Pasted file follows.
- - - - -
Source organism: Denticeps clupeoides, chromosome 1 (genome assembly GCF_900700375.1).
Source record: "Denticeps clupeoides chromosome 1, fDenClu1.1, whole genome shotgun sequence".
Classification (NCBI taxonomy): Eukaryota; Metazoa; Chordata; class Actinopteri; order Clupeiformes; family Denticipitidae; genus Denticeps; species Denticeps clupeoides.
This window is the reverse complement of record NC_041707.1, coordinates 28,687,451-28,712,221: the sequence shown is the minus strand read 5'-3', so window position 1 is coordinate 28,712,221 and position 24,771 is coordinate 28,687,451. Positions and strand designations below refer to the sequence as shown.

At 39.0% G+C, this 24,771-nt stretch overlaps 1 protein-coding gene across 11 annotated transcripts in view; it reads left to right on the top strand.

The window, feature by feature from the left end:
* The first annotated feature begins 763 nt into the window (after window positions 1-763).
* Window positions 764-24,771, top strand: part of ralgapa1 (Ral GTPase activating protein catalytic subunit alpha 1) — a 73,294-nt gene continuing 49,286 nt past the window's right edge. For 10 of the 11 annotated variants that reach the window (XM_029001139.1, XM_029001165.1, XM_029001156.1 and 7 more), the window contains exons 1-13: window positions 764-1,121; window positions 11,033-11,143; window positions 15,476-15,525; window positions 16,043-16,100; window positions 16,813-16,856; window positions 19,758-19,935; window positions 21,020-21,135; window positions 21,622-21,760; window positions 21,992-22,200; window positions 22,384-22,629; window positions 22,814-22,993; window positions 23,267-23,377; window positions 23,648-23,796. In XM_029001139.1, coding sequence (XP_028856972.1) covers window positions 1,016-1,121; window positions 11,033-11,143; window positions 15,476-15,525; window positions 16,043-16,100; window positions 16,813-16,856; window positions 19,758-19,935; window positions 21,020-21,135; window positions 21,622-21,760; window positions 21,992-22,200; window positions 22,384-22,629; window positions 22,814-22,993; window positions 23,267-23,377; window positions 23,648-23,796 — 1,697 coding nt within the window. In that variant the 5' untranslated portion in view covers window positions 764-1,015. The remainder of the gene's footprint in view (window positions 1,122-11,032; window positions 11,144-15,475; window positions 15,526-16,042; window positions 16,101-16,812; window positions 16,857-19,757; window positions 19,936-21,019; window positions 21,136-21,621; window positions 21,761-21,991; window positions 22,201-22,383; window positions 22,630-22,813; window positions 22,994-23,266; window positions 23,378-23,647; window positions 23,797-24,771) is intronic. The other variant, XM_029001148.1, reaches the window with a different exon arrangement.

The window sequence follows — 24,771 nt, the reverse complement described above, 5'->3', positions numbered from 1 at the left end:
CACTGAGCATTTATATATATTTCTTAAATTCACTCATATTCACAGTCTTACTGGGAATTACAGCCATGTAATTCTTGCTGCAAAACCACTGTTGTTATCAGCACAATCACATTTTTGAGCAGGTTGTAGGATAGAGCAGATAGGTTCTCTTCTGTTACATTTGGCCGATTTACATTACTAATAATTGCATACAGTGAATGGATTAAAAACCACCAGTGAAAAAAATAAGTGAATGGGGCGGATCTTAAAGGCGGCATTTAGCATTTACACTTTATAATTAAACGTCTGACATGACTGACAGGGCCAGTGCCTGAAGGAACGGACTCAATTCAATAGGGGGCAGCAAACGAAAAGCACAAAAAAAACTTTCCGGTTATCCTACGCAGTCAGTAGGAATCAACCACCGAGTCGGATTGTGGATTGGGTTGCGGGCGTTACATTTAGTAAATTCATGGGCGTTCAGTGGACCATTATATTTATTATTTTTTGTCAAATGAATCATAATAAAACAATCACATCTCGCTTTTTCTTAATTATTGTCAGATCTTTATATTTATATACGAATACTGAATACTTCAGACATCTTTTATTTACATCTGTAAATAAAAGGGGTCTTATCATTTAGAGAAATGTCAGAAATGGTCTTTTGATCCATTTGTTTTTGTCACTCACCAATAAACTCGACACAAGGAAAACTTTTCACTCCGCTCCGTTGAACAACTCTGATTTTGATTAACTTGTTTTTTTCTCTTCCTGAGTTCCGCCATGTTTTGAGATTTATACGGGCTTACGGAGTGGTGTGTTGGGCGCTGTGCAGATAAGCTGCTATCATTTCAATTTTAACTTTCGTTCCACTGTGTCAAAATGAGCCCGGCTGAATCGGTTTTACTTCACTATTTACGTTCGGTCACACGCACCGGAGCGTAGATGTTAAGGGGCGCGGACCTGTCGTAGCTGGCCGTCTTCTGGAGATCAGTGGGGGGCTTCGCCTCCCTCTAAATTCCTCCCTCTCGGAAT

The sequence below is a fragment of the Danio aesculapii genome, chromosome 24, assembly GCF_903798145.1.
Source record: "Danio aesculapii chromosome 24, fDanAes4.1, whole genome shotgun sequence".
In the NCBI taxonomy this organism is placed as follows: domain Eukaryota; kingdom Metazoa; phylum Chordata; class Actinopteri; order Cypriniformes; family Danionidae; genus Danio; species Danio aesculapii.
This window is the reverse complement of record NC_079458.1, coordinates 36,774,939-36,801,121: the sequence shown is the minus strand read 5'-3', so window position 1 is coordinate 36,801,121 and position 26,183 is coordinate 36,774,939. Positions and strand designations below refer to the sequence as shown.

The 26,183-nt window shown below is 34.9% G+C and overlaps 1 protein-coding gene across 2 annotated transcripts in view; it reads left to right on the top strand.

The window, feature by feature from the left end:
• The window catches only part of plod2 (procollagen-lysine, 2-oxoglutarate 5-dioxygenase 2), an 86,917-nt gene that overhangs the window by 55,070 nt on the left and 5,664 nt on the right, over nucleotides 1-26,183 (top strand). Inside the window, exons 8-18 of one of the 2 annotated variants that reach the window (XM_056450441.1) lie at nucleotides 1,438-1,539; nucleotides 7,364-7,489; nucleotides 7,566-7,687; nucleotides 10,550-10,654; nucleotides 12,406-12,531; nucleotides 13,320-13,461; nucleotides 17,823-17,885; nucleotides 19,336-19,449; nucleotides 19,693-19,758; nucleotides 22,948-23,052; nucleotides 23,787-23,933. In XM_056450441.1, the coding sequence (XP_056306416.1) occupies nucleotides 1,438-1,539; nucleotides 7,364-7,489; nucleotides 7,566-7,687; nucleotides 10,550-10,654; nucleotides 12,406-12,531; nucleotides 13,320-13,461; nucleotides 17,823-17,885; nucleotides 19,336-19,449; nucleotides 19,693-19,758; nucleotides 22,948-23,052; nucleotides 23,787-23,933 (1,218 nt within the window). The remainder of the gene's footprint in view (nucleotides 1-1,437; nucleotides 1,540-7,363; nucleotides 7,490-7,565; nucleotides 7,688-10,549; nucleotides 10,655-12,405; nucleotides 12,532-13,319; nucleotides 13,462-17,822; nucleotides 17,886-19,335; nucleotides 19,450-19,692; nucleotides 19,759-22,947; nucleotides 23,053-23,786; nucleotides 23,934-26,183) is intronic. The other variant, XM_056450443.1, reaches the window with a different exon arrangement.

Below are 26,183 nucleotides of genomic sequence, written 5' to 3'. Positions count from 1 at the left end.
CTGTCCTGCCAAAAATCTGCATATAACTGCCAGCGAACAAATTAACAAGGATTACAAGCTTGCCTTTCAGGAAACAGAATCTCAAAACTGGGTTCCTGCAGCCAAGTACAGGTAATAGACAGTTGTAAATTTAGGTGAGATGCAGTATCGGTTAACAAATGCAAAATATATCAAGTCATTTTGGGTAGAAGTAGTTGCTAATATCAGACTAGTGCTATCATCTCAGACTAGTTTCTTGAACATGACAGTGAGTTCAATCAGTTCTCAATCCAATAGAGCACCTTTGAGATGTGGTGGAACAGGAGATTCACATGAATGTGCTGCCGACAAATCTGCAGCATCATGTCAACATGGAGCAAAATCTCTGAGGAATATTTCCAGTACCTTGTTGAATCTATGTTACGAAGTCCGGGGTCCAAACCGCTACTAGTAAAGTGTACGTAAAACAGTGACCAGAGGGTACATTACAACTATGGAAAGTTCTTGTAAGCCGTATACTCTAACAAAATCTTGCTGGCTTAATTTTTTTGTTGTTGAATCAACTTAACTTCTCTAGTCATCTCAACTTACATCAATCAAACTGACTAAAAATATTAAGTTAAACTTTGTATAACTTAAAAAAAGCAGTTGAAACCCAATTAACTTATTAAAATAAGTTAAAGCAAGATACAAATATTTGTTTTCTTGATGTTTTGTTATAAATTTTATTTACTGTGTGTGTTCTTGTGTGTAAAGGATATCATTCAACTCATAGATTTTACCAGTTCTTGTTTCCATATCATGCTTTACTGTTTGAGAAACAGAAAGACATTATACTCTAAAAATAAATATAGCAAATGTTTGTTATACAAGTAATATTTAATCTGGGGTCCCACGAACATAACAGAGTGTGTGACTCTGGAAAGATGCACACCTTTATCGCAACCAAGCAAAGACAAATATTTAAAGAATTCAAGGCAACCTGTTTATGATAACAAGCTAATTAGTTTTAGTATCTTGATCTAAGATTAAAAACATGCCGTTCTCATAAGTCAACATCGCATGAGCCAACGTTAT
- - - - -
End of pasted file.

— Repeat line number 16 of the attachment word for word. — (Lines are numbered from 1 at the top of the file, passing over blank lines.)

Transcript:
The window, feature by feature from the left end: